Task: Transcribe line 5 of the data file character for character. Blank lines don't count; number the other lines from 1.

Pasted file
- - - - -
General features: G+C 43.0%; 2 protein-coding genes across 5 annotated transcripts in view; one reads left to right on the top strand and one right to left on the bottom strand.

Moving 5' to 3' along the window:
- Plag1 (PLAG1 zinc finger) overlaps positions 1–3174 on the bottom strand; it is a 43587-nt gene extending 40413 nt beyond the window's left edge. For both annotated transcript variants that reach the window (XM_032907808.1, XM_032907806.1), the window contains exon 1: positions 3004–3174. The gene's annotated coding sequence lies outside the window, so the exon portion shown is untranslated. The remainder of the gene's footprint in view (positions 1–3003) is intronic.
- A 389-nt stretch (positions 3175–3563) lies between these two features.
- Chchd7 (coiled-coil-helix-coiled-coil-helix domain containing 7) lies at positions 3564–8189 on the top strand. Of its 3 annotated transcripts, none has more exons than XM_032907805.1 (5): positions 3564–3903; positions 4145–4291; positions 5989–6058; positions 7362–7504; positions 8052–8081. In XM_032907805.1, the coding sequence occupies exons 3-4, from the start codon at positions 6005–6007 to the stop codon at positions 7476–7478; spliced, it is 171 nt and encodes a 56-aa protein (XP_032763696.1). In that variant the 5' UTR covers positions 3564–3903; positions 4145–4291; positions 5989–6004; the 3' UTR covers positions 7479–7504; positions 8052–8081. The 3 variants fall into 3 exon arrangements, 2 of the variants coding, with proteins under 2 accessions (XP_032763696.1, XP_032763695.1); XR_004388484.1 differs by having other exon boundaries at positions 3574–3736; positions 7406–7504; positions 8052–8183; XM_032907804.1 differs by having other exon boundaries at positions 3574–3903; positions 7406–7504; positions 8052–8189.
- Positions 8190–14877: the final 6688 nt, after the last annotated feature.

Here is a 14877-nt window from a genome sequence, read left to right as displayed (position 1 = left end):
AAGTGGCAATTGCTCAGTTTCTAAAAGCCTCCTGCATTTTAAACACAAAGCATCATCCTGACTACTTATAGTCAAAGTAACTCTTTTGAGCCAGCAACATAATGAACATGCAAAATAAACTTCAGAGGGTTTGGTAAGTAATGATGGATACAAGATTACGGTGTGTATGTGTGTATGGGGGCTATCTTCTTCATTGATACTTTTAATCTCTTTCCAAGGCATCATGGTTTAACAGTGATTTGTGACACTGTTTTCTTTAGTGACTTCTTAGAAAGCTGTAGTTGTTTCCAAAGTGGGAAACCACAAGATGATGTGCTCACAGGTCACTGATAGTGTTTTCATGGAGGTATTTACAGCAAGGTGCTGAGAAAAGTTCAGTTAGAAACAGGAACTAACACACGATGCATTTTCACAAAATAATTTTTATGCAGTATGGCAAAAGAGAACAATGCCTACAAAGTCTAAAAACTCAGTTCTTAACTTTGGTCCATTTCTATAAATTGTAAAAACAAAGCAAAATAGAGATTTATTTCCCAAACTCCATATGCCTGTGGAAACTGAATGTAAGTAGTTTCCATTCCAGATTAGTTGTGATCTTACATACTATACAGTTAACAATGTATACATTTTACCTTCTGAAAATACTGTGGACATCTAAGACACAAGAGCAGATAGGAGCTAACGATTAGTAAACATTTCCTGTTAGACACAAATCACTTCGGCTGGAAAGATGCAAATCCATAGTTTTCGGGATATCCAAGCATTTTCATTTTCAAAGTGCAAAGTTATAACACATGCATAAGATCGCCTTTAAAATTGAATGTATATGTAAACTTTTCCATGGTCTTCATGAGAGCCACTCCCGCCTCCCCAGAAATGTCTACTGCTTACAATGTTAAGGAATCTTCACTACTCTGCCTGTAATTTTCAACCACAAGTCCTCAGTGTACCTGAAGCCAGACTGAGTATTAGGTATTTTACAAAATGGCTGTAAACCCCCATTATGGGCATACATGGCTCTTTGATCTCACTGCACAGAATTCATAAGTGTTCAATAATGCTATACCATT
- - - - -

- Chchd7 (coiled-coil-helix-coiled-coil-helix domain containing 7) lies at positions 3564–8189 on the top strand. Of its 3 annotated transcripts, none has more exons than XM_032907805.1 (5): positions 3564–3903; positions 4145–4291; positions 5989–6058; positions 7362–7504; positions 8052–8081. In XM_032907805.1, the coding sequence occupies exons 3-4, from the start codon at positions 6005–6007 to the stop codon at positions 7476–7478; spliced, it is 171 nt and encodes a 56-aa protein (XP_032763696.1). In that variant the 5' UTR covers positions 3564–3903; positions 4145–4291; positions 5989–6004; the 3' UTR covers positions 7479–7504; positions 8052–8081. The 3 variants fall into 3 exon arrangements, 2 of the variants coding, with proteins under 2 accessions (XP_032763696.1, XP_032763695.1); XR_004388484.1 differs by having other exon boundaries at positions 3574–3736; positions 7406–7504; positions 8052–8183; XM_032907804.1 differs by having other exon boundaries at positions 3574–3903; positions 7406–7504; positions 8052–8189.